Shiyan Koh: (13:05)
Yeah no. Easy answers. But yeah, I mean, I think we've talked about this before, right? Just like, when things are good, people tend to overhire and you don't notice it because growth kind of masks a lot of sins. And then you know, when things turn, you end up cutting. I think the one notable exception is Apple, right? Apple hasn't laid off and partially it's like Apple didn't grow as fast if you look at all the headcount numbers. And so I think that kind of operational discipline is actually pretty impressive because people's tendency is to wanna build their own fiefdoms, and that usually comes with adding more headcount.
Jeremy Au: (13:49)
Yeah. I mean, I think it's also to do with, like, Apple probably has had actually a longer operating history, right? As a firm, right? Then a lot of companies like Google and Facebook, like, even like, I remember after the great financial crisis in 2008, right? And they started hiring, before that it was relatively, streamlined and you didn't really suffer. So I think it's an interesting dynamic where I think some of the funds with that. History of going through multiple boom and bar cycles actually has started to be like, okay, how do we stay like, like you said, disciplined in the good times, but also during the bad times?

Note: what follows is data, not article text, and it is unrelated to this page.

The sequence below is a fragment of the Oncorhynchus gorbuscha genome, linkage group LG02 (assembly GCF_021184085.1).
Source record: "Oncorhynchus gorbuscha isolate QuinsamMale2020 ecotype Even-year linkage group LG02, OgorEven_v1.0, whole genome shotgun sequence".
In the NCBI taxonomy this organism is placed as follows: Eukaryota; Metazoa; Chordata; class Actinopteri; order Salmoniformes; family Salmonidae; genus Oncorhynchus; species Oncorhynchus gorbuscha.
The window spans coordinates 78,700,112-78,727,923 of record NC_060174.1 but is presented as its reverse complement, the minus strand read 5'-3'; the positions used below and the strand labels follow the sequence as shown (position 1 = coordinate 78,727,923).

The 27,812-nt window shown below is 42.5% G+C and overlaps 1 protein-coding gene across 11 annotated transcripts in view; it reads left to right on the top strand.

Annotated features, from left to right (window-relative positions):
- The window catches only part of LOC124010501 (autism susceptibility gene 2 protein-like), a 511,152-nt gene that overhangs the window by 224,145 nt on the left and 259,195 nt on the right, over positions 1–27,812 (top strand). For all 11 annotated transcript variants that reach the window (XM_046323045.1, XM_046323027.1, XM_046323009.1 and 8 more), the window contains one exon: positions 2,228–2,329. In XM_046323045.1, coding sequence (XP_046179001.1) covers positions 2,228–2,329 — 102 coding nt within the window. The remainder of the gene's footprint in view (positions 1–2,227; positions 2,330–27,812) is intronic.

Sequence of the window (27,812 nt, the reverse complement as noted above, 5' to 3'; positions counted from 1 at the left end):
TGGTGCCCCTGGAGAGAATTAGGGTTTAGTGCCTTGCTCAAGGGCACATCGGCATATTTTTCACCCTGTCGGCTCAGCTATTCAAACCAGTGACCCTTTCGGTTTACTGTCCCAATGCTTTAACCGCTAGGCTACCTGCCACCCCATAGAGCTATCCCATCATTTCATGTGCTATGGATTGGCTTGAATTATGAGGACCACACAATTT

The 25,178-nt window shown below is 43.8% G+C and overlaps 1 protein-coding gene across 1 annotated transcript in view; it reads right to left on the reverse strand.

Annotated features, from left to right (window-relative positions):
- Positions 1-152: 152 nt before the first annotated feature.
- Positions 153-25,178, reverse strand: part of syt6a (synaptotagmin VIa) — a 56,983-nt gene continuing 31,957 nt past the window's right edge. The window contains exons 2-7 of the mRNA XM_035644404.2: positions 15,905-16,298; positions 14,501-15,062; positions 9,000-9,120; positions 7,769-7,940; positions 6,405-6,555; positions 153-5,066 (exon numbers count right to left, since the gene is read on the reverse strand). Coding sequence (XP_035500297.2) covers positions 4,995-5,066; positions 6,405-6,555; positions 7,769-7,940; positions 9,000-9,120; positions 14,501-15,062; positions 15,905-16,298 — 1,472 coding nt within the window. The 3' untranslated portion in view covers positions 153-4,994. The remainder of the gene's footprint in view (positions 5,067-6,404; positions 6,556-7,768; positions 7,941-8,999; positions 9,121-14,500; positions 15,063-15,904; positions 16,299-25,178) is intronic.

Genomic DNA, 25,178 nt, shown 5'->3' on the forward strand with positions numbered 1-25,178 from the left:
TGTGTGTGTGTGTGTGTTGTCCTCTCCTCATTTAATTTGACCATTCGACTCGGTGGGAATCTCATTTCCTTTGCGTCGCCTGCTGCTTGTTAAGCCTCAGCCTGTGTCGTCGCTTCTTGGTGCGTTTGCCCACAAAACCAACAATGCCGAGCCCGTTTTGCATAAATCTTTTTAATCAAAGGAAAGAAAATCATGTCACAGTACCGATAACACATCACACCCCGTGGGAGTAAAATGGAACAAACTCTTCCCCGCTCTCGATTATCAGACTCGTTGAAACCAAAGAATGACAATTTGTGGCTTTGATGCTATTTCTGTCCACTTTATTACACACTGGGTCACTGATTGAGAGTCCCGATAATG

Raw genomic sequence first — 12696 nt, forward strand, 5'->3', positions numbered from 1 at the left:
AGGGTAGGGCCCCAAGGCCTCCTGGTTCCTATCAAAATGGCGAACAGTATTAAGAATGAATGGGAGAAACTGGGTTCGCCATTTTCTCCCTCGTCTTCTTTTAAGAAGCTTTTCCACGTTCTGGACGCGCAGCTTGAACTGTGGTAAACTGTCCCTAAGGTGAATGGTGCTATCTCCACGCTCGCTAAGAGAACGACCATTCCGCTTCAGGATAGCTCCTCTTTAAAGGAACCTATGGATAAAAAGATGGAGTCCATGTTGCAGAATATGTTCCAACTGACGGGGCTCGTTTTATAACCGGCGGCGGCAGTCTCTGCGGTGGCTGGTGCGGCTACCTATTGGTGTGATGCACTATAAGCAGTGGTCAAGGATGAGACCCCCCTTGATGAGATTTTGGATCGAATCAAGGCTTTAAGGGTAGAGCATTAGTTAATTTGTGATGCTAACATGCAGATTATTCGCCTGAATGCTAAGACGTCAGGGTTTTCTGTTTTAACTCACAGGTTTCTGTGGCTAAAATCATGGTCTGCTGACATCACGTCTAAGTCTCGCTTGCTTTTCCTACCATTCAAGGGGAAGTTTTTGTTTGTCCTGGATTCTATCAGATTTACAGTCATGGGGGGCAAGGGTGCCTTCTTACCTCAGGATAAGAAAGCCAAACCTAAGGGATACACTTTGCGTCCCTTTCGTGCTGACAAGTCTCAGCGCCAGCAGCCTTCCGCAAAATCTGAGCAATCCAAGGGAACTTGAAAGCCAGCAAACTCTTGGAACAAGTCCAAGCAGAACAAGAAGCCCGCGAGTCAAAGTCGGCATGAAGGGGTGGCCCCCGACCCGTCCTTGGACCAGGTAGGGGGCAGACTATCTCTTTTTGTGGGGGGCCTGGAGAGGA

Shiyan Koh: (14:24)
I don't know, man. Even McKenzie ran layoffs. McKenzie's been around for a long time. But you saw their headcount balloon. You saw their headcount balloon kinda in the last three years as well before they did the layoffs. Banks are notorious for this, right? In good times they are always over-hire and then when the downturn cuts come, they cut, so.
Jeremy Au: (14:52)
I mean, yeah, man. Such a rough time, honestly. Yeah. Where are you starting to see people? Actually, I'm starting to see folks who have been laid off in the first wave. I'm starting to see them at their new jobs now, actually. So, I've seen them in marketing consultancies. I've seen them freelancing. I've seen them at larger companies, tier two or tier three companies. So that's what I've seen. What else have you seen people hit towards?
Shiyan Koh: (15:22)
Yeah, I mean, I haven't that's pretty consistent. Because I hang out with founders like they're not firing themselves. So, I'm a bit not tracking that as closely. But yeah, the few that I have seen probably end up freelancing and I think, if you are sort of like a designer or an engineer or marketer, it's actually a skill that is pretty in demand. It might not be like at a company full-time role, but people are always looking for projects to be done and you can kind of hustle stuff together and who knows, like maybe people find that independence and that agency really fun and they turn it into something, or they use it as a time to like workshop ideas and think about other things.
Jeremy Au: (16:11)
Yeah. We discussed that at a previous time, right? Which is, we gave advice about how to handle if you were laid off, how there's light at the end of the tunnel and how to navigate the skill sets that are needed. So, for folks who are listening, they can obviously check out that previous episode. But has your thinking evolved between that last episode, which was several months ago to today? Obviously, we've seen more layoffs than we've also seen the markets start to change.
Shiyan Koh: (16:38)